He said a state command group is preparing for a coming surge that they anticipate in our state. They are trying to expand bed capacity and, based on their models, expect to need as many as 7,000 additional beds. Locally, they have identified setting up a facility at the Knoxville Expo Center on Clinton Highway. They are also calling for medical workers to join the efforts if they are not currently employed. He said they are attempting to expand PPE numbers for each county.
He said Launch Tennessee is searching for businesses within the state who might be able to help by manufacturing or donating supplies. He acknowledged UT’s efforts in producing over 10,000 3-D face shields. He said a local West Knoxville Lions Club has donated PPE.
To small business owners, he acknowledged their crisis. Calling it a “difficult season,” he said it is the same for larger business owners and for employees. He said the state is working hard to provide help via small business loans, unemployment, etc. He mentioned Project Paycheck, which went live today. He also said the help will continue after the immediate crisis ends.
He also said that Tennessee is one of the leading providers of testing per capita in the country.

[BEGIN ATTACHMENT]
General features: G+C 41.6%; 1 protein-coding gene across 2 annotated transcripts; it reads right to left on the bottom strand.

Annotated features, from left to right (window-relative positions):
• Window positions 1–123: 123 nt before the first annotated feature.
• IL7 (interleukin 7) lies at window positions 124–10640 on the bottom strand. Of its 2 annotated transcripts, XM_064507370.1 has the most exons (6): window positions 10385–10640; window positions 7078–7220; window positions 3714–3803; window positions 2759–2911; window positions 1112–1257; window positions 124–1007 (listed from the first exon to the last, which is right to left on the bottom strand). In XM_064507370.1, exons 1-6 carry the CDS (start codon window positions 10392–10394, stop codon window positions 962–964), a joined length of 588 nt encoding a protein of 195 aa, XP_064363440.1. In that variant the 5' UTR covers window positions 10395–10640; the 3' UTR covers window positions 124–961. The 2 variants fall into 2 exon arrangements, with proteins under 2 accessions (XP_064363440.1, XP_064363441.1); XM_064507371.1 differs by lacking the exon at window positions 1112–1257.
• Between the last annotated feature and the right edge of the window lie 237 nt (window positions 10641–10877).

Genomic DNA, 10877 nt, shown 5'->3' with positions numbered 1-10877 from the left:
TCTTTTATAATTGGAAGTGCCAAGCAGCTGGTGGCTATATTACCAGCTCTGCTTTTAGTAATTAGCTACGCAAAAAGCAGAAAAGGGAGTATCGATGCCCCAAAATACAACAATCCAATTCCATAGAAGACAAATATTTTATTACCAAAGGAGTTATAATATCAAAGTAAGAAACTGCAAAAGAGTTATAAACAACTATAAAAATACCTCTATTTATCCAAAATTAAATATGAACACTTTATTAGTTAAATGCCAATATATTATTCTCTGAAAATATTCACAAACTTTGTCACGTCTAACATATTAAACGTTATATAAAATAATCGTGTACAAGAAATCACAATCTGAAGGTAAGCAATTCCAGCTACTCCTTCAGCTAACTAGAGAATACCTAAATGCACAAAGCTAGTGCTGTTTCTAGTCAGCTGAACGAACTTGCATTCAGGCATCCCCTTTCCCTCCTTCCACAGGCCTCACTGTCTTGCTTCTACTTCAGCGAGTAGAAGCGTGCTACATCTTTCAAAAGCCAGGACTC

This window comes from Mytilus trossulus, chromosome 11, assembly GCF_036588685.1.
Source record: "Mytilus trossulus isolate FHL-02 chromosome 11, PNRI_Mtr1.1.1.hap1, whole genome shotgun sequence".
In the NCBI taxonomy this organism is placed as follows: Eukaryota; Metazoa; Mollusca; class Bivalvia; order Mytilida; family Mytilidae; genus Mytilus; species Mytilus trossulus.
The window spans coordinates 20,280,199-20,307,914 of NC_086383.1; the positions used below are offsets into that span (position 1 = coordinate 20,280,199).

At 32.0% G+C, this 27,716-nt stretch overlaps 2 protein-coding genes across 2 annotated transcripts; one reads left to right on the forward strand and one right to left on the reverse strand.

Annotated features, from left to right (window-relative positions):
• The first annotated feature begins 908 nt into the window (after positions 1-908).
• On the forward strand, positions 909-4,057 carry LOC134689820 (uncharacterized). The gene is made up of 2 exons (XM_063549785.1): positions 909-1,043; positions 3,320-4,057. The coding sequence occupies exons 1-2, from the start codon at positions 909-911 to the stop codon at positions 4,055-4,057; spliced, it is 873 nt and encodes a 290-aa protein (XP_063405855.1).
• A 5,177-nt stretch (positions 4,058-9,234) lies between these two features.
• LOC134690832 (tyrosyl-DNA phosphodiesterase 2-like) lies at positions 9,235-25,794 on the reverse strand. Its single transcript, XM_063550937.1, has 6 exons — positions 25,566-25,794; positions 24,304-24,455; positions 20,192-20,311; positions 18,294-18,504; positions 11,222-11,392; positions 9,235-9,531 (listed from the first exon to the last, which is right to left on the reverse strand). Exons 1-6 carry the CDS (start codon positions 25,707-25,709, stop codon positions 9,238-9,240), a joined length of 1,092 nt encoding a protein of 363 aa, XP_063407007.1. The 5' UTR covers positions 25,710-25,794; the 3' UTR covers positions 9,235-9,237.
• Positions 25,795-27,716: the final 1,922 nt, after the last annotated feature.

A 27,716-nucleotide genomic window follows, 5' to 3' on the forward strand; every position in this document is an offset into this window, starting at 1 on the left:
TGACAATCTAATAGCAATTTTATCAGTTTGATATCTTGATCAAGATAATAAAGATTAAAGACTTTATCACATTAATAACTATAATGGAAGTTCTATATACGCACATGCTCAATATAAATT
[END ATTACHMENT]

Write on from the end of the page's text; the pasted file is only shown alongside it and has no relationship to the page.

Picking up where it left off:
In response to questions, he said:
There is a significant inflow of masks coming in. He said we have been able to stay ahead of need, though the supplies are only a few days ahead of the need.
950 ventilators are available. 500 more should be available by the surge. They are looking to free-up others (up to 200). The projection is a need for 1,900 at the peak. He pointed out that ventilators are mobile. He said they would be moved as needed.
The number of beds at the Expo center should be about 350 (for modest need COVID-19 patients), and they expect these beds to be available in the next three weeks, though that could change.
On why he changed orders, he said in “the last four of five days,” the movement increased in the state. He said the cellphone data is anonymous and is posted publicly, and they monitored that public information. He mentioned that areas with less strict local orders were still moving about (Ed. See map in previous post. The movement was in rural areas)
He said guidance has been sent to enforcement agencies across the state instructing them to give instruction first to non-compliant businesses before charging them.
Asked about Mayor Jacobs saying the current order is too strict, while State Senator Briggs said that freedoms don’t matter if you are dead, he said he’s worked with both people and they are all trying to make the best decisions. He reiterated that he feels the state has made the right decisions so far, again mentioning the early testing in Tennessee. He said despite differences, they are all working together.